A More Connected Future
As we head into the holiday season, I’m already looking toward the future and am excited by what I see: technology that has the potential to answer some of our biggest questions, solve some of our toughest challenges and help us better understand the world around us.
We’re beginning to see a world where everything is connected and everything computes, driven by the Internet of Things (IoT).
The potential of Industrial IoT
Behind the scenes, in almost every industry, massive efforts are underway to connect our physical and digital worlds, unleashing what many are calling the next Industrial Revolution.
The potential is so great, a recent World Economic Forum (WEF) report predicts that, within the next 10 years, IoT will impact nearly two-thirds of the global GDP, bringing unprecedented opportunities to almost every aspect of our lives.
“One study suggests that IoT will add £322 billion to the U.K. economy by 2020.”
The UN predicts that 66 percent of the world’s population will live in cities by 2050, placing massive strains on infrastructure and resources. But cities around the world—from London to Goyang—are already investing in technologies to cope with the influx.
Sensors, data and analytics are being used to reduce traffic and energy consumption, improve public safety and air quality, and protect the elderly. These investments will not only give citizens more control over the services they want and need, they may even serve as an economic stimulus. One study suggests that IoT will add £322 billion to the U.K. economy by 2020.
Some research that suggests nearly half of all U.S. jobs could be automated in the next two decades. And, it’s not just manufacturing jobs that will be automated. If you’ve seen the trailer for the new movie “Passengers,” you’ve seen that bartenders can be automated, too.
But the good news is, IoT won’t just replace jobs—it will open up entirely new professions. One WEF estimate suggests that 65 percent of children entering primary school today will end up in jobs that don’t yet exist. We’ll see more IoT-driven professions like smart energy experts and tech-savvy city planners, along with the ever-growing need for more engineers, developers and data scientists.
But creative types, don’t fret—as production jobs give way to automation, some experts predict IoT will also unleash an “artisan economy” where writers, artists and designers can flourish.
“A California almond farmer cut his water consumption by 20% using cloud-based moisture sensors.”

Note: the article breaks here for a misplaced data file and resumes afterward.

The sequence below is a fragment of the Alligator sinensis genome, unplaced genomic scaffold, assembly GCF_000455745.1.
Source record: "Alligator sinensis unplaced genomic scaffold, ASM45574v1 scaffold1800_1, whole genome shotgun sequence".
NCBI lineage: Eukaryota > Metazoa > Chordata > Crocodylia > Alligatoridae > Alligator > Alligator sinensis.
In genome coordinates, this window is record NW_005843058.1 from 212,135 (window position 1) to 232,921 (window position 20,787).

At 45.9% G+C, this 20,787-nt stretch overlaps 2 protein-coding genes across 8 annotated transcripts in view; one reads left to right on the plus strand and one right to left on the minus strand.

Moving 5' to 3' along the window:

Industrial IoT will help manufacturing firms like Airbus create “factories of the future,” building aircrafts in virtual reality with robots and humans working side by side. These connected factories will have the ability to anticipate machinery issues before they happen, efficiently manage inventory and save on fuel costs by optimizing delivery routes.
That same technology can apply to retail, transportation and even agriculture, areas where IoT is already proving “fruitful.” The Economist recently reported on a California almond farmer who cut his water consumption by 20 percent using cloud-based moisture sensors—a critical innovation for my drought-ridden state. Similar solutions can help reduce waste and make food more plentiful and affordable.
National University Hospital in Singapore is already piloting remote healthcare, which allows patients to use wearables that provide biometric updates to doctors without ever leaving their homes. These devices help monitor patient health, ensure safe medication consumption and eliminate the cross-contamination that can sometimes occur in healthcare facilities.
A more connected future
This is just the beginning of what’s possible when we harness the power of IoT. Increased intelligence and connectivity can improve our lives in many ways, allowing us to focus on the things that matter most—family, friends, health and happiness.
So, as 2016 comes to a close, I’d like to wish you all a happy New Year. Here’s to peace and prosperity in 2017. And, here’s to a more connected future.
BY Meg Whitman